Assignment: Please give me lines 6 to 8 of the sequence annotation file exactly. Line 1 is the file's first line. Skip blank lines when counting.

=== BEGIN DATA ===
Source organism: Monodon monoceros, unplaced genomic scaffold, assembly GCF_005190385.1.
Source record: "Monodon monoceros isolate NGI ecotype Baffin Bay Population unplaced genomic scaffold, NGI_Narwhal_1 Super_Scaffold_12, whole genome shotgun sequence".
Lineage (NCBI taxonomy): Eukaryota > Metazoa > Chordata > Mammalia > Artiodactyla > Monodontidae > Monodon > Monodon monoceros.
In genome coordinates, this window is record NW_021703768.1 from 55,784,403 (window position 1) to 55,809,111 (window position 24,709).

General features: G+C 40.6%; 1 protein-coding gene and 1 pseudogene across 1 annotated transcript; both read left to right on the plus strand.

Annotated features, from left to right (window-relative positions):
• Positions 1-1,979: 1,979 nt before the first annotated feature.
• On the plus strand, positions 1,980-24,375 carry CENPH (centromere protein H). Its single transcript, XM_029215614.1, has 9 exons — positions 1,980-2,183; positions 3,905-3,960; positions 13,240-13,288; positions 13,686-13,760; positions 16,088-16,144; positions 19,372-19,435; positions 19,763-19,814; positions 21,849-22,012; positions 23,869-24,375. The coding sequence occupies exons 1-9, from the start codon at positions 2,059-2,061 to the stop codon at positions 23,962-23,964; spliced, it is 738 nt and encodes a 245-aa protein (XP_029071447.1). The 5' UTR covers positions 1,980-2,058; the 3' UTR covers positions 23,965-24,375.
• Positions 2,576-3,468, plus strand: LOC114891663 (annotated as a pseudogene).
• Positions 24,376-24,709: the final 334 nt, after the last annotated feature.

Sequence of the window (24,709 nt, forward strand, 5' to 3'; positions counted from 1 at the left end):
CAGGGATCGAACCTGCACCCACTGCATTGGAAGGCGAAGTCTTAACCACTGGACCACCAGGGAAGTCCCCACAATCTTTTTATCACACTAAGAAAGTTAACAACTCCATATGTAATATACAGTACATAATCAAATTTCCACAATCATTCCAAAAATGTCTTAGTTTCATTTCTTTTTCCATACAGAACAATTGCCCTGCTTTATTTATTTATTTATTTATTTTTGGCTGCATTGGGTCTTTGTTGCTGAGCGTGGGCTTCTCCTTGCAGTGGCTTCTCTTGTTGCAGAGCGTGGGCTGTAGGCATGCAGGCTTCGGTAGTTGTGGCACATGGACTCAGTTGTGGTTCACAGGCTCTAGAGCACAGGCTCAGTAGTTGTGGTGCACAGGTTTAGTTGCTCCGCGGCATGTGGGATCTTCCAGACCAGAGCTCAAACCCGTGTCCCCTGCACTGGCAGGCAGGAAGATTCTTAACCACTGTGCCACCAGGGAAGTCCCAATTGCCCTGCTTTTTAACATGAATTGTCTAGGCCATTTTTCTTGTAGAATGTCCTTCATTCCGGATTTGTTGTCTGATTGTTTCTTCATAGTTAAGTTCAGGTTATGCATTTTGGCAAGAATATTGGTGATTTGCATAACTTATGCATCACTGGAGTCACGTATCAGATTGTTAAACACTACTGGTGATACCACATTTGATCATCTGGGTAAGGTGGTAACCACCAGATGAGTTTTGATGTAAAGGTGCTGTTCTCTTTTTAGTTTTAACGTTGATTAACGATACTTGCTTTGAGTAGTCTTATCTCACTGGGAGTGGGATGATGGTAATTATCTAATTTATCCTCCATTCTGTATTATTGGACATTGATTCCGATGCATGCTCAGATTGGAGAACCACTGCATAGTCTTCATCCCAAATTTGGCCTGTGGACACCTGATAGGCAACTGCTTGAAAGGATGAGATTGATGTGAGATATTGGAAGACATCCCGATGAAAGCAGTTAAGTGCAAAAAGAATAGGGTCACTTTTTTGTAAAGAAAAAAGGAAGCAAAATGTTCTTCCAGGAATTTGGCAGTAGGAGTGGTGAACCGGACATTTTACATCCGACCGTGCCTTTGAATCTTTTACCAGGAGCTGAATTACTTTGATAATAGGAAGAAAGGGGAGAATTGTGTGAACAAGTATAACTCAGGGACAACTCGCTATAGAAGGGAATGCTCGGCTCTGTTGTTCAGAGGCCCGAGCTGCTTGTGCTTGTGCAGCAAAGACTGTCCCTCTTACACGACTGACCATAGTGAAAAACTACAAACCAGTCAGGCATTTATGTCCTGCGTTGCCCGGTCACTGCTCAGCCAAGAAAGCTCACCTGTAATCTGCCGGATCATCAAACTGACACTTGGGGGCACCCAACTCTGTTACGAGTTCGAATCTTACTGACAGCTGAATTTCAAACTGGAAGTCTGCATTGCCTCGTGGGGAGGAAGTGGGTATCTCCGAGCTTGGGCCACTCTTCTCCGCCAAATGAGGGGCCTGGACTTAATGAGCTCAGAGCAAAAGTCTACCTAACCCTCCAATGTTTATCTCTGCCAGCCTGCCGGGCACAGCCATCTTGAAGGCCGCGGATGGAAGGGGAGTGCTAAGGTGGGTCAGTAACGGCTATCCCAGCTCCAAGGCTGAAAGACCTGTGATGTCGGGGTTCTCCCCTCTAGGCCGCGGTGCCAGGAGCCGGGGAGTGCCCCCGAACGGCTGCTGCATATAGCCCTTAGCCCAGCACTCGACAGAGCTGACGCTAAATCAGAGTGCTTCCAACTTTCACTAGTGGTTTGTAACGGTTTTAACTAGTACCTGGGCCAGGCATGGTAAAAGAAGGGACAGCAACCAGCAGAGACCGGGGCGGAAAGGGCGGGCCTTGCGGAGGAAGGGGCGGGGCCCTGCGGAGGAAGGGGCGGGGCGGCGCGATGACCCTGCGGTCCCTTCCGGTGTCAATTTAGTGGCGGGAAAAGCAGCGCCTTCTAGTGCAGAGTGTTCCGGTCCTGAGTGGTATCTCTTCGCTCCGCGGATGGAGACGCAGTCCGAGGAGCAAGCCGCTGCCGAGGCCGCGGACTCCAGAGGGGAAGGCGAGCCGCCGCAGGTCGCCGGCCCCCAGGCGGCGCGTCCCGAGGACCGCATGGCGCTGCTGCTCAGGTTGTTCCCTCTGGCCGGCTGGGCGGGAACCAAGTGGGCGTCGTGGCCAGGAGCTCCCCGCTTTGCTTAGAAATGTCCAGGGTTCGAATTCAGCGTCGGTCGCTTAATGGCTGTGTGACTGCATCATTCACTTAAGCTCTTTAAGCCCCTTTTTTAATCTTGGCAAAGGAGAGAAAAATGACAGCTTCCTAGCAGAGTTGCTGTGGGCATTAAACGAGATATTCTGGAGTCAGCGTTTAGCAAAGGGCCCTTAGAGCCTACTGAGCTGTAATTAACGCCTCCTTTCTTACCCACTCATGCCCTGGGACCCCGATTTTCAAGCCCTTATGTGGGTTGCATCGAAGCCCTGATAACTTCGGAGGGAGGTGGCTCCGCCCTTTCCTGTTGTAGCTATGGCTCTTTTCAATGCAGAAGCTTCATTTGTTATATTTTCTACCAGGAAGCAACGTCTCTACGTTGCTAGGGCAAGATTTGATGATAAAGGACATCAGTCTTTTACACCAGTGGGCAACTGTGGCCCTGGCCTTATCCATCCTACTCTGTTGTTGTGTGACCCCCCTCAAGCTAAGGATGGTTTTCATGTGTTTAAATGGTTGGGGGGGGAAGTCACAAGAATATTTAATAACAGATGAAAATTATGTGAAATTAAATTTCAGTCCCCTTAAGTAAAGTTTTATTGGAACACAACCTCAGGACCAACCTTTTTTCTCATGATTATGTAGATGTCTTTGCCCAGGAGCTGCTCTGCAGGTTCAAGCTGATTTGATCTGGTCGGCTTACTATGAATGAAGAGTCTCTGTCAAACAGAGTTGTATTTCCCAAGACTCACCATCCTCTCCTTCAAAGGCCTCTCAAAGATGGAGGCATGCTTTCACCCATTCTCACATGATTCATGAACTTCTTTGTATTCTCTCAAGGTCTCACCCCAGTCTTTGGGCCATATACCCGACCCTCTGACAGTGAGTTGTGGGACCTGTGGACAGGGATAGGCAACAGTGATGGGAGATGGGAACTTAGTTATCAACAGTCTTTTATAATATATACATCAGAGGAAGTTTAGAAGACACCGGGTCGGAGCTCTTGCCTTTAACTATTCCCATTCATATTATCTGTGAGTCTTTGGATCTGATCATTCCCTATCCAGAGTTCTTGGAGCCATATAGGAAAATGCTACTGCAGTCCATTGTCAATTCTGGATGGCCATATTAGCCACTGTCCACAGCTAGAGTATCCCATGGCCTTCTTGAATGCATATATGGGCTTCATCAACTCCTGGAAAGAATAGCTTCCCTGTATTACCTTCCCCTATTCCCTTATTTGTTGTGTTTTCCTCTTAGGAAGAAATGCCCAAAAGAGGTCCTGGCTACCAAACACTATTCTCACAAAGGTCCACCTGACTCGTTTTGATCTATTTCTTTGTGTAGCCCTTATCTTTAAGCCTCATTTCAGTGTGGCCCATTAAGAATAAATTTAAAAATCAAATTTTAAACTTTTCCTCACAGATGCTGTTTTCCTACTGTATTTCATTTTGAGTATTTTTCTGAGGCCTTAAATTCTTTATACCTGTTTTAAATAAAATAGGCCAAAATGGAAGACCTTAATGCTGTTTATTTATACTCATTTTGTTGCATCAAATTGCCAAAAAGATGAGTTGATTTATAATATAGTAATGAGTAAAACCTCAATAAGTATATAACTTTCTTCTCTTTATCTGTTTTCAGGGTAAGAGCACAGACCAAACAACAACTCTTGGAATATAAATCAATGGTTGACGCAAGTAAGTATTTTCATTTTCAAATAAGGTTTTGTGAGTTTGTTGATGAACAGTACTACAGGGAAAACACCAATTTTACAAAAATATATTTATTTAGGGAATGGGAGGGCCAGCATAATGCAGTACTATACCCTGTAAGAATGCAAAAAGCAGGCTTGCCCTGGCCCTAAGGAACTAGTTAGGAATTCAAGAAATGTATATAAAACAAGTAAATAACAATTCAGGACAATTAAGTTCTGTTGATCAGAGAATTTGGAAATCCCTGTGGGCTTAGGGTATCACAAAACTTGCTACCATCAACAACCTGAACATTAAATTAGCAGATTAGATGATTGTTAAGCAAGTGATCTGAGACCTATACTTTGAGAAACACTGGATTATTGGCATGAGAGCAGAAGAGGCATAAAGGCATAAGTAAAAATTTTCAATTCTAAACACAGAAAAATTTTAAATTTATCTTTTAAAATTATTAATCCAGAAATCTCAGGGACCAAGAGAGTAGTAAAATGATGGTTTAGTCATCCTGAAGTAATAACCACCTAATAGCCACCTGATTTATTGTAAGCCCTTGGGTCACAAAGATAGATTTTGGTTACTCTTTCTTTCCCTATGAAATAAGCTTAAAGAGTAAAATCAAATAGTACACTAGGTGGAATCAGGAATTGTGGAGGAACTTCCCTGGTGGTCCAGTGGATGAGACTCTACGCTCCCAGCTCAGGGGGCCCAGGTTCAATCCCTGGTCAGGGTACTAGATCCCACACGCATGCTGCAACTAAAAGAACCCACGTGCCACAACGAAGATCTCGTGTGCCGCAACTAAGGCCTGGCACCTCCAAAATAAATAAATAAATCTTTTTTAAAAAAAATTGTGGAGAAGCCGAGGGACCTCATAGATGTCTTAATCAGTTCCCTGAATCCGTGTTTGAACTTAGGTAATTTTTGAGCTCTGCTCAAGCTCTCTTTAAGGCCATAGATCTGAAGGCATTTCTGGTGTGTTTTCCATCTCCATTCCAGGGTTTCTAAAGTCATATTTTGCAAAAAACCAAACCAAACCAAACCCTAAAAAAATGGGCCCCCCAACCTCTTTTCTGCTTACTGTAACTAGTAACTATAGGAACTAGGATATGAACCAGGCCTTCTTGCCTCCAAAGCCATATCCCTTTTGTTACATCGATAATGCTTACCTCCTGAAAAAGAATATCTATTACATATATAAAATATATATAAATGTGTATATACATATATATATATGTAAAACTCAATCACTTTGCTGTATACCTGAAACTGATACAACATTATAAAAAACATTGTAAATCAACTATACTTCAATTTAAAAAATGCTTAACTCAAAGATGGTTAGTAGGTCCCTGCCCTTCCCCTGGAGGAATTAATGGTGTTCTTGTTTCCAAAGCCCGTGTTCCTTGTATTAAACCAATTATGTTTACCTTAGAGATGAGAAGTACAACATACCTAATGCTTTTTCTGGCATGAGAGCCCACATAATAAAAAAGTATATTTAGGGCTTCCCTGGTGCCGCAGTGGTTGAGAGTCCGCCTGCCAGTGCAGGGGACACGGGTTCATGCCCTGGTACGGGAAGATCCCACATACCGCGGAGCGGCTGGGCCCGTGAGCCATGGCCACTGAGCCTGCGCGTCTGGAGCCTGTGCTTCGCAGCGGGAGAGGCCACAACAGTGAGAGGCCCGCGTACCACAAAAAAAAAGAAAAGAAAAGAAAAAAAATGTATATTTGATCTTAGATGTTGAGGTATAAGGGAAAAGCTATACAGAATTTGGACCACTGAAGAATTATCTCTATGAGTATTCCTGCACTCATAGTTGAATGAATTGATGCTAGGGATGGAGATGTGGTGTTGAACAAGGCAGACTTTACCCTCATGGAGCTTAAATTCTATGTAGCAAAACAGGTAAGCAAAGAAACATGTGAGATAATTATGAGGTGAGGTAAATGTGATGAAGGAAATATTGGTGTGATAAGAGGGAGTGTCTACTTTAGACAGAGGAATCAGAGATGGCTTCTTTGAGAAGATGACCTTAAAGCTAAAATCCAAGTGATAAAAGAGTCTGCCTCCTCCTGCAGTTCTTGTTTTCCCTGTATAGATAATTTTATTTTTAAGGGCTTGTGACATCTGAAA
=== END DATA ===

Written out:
Annotated features, from left to right (window-relative positions):
• Positions 1-1,979: 1,979 nt before the first annotated feature.
• On the plus strand, positions 1,980-24,375 carry CENPH (centromere protein H). Its single transcript, XM_029215614.1, has 9 exons — positions 1,980-2,183; positions 3,905-3,960; positions 13,240-13,288; positions 13,686-13,760; positions 16,088-16,144; positions 19,372-19,435; positions 19,763-19,814; positions 21,849-22,012; positions 23,869-24,375. The coding sequence occupies exons 1-9, from the start codon at positions 2,059-2,061 to the stop codon at positions 23,962-23,964; spliced, it is 738 nt and encodes a 245-aa protein (XP_029071447.1). The 5' UTR covers positions 1,980-2,058; the 3' UTR covers positions 23,965-24,375.